In Patent Document 4, it is proposed to remove an impurity in an electrolytic solution by bringing activated carbon into contact with the electrolytic solution to cause adsorption of the impurity, thereby reducing self-discharging.

    • Patent Document 1: JP-2002-367613 A
    • Patent Document 2: JP-2003-51306 A
    • Patent Document 3: JP-H8-180858 A
    • Patent Document 4: JP-2001-210354 A

The task of the present invention is to provide a lead acid battery having an output characteristic more excellent than that of a conventional lead acid battery and an electrode for the lead acid battery used therein. An object of the present invention in an energy conversion device to which an electric-double-layer capacitor material capable of high-speed charging and discharging is added is to enhance the effect of the addition of activated carbon by making most effective use of the electric-double-layer capacitor material and provide a device with a higher input/output capability and a higher energy density.

SUMMARY OF THE INVENTION

The present invention relates to an energy conversion device including: at least a pair of electrodes at least one of which contains a capacitor material; and an electrolyte having ion conductivity and electron insulation, the energy conversion device using an electric double layer formed at an interface between the capacitor material and the electrolyte to store energy, wherein a layer of the capacitor material is formed to be closer to a collector terminal than an active material layer of each of the electrodes such that an electronic resistance A between a collector terminal and a center of gravity of a portion of the electrode on which the capacitor material layer is formed is lower than an electronic resistance B between the collector terminal and a center of gravity of an active material layer of the electrode.

The present invention relates to the energy conversion device wherein the capacitor material layer is formed on the electrode and further relates to an energy conversion device wherein a portion A and a portion B are formed in the electrode such that an electronic resistance between a collector terminal, and a center of gravity of the corresponding one of the portions is lower in the portion A than in the portion B and the capacitor material is disposed to have a concentration per unit area or per unit volume which is higher in the portion A than in the portion B (where the concentration of the capacitor material in the portion B includes zero).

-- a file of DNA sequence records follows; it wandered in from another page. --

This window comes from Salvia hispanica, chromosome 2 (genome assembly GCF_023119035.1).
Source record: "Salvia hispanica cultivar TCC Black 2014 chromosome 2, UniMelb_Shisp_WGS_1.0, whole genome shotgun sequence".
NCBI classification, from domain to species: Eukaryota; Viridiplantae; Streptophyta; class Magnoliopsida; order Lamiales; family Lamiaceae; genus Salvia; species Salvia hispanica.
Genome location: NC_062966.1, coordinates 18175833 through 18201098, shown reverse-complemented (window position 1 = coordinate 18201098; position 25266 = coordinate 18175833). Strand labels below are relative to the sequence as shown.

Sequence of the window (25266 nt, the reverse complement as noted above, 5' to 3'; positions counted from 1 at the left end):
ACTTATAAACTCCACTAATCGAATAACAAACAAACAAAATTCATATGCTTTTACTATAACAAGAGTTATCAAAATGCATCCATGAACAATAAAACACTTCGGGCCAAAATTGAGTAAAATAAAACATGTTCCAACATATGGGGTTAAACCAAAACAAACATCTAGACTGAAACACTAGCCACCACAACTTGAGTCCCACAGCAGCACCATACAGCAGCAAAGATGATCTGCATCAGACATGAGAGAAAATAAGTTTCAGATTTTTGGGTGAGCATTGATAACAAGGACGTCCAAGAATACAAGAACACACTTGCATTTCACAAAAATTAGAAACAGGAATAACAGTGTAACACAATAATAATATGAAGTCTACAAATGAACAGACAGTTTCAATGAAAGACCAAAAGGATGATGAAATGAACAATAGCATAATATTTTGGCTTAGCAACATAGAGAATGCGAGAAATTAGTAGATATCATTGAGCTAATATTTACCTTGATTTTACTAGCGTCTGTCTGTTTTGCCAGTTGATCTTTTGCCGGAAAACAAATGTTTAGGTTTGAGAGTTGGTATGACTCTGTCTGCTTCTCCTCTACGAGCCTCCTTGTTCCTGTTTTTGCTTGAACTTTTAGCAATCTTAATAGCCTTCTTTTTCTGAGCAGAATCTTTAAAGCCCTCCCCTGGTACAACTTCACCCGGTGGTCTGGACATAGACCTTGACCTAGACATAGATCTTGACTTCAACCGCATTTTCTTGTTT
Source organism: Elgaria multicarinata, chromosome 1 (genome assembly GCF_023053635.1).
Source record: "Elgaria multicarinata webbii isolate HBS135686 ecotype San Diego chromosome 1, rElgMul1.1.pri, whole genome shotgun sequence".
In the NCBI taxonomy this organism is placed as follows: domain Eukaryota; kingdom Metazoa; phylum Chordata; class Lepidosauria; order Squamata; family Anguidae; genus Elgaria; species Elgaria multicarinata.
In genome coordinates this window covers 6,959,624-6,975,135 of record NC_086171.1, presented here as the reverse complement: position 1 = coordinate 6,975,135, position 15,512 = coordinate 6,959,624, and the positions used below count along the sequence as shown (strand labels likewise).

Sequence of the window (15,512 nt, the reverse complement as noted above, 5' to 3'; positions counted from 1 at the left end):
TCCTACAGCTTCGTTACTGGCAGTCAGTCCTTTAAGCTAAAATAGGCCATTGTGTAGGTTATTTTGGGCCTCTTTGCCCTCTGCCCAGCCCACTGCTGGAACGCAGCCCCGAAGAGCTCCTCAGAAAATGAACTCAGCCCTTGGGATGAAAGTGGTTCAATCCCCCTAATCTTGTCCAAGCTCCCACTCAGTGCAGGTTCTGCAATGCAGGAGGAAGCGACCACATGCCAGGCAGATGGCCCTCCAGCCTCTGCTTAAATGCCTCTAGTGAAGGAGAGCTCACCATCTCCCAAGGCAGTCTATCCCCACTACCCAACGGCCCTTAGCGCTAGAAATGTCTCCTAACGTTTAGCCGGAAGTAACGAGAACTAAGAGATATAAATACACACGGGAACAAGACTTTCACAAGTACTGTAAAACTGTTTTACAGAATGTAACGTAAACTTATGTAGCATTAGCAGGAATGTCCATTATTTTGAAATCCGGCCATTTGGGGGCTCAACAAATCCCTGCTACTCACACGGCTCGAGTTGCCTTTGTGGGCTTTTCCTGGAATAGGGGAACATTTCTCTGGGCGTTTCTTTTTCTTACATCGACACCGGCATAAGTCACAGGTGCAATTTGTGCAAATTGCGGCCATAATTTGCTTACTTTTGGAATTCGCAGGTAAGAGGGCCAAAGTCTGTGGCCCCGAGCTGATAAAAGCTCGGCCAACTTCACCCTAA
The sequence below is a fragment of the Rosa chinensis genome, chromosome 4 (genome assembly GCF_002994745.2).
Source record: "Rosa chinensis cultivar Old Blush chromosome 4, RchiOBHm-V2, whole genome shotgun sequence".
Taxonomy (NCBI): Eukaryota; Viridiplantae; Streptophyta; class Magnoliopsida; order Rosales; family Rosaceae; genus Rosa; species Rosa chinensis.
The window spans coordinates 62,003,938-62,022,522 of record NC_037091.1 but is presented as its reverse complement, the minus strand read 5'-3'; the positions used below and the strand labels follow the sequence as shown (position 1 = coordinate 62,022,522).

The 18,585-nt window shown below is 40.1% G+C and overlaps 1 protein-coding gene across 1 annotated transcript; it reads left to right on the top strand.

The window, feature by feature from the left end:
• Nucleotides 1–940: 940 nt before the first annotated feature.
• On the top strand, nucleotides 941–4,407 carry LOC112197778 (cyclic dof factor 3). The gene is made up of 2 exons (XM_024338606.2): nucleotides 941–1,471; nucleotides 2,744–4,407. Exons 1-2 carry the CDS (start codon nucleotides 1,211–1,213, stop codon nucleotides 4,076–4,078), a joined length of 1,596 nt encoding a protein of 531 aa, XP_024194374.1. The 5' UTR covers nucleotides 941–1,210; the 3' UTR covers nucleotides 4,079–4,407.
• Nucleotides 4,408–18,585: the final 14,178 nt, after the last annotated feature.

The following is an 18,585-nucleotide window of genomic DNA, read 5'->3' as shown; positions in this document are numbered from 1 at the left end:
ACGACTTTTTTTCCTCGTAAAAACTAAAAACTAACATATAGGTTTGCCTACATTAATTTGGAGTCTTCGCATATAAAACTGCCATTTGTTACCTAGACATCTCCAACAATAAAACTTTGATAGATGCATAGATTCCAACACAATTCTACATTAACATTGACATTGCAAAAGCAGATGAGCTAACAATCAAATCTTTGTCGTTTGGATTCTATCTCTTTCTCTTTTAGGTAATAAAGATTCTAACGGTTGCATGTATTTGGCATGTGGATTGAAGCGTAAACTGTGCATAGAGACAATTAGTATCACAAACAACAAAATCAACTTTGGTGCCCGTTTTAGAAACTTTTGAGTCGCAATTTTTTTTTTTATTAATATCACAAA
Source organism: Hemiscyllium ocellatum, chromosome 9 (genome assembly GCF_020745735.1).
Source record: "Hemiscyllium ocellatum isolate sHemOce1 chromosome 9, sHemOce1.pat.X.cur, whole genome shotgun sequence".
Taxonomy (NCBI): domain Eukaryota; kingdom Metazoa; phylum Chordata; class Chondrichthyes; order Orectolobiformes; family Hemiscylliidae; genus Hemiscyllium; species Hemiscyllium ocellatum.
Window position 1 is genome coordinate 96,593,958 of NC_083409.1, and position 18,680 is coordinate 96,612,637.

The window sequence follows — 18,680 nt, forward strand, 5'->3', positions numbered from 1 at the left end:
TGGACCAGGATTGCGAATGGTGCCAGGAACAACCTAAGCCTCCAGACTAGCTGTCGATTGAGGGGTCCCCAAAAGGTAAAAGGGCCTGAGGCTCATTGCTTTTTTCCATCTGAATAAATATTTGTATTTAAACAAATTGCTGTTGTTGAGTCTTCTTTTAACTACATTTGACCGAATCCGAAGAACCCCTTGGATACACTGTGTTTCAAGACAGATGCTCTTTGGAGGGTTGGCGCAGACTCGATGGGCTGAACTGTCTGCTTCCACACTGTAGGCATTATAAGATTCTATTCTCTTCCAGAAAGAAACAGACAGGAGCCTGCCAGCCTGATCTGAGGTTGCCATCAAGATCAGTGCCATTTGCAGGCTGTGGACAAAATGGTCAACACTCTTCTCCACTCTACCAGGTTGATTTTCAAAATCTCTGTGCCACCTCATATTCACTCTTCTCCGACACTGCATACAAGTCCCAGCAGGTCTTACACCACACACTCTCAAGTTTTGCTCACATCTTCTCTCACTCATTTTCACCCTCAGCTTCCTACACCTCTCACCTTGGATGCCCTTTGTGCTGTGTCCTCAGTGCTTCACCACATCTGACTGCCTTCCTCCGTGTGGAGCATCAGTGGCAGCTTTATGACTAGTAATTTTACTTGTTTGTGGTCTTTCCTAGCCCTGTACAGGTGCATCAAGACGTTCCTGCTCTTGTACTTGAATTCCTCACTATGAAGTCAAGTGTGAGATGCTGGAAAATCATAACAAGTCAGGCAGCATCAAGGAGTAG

The present invention includes an energy conversion device in which a capacitor material for accumulating charges in each of the electrodes containing the active material is added to be disposed in a larger amount in a portion of the electrode having a lower electronic resistance measured from the collector terminal and disposed in a smaller amount in a portion of the electrode having a higher electronic resistance measured from the collector terminal.

In accordance with the present invention, it is possible to provide an energy conversion device which provides a high output by making most effective use of a capacitor material.

BRIEF DESCRIPTION OF THE DRAWINGS

FIG. 1 is a schematic cross-sectional view showing a structure of an energy conversion device according to an embodiment of the present invention;

FIG. 2 is a schematic cross-sectional view showing a structure of an energy conversion device according to another embodiment of the present invention;

FIGS. 3( a) and 3(b) are diagrams each illustrating the operation of a known energy conversion device;

FIGS. 4( a) and 4(b) are diagrams each illustrating the operation and effect of an energy conversion device according to the present invention;

FIGS. 5( a) and 5(b) are diagrams showing examples of a structure of an energy conversion device according to an embodiment of the present invention;

FIGS. 6(1) to 6(5) include plan views and a side cross-sectional view showing structures of electrodes according to various embodiments of the present invention;

FIG. 7 is a schematic diagram showing a method for evaluating the electronic resistance of an electrode for a lead acid battery used in Example 1; and

FIGS. 8( a) and 8(b) include plan views and side cross-sectional views illustrating a structure of a known electrode for a lead acid battery.

DETAILED DESCRIPTION OF THE PREFERRED EMBODIMENTS

First, the concept of the present invention will be described. In a technology for adding activated carbon or the like as an electric-double-layer capacitor material to an energy conversion device, there has conventionally been known a method which aims at providing a higher input/output and a higher energy density by improving the specific surface area and pore distribution of activated carbon and the like.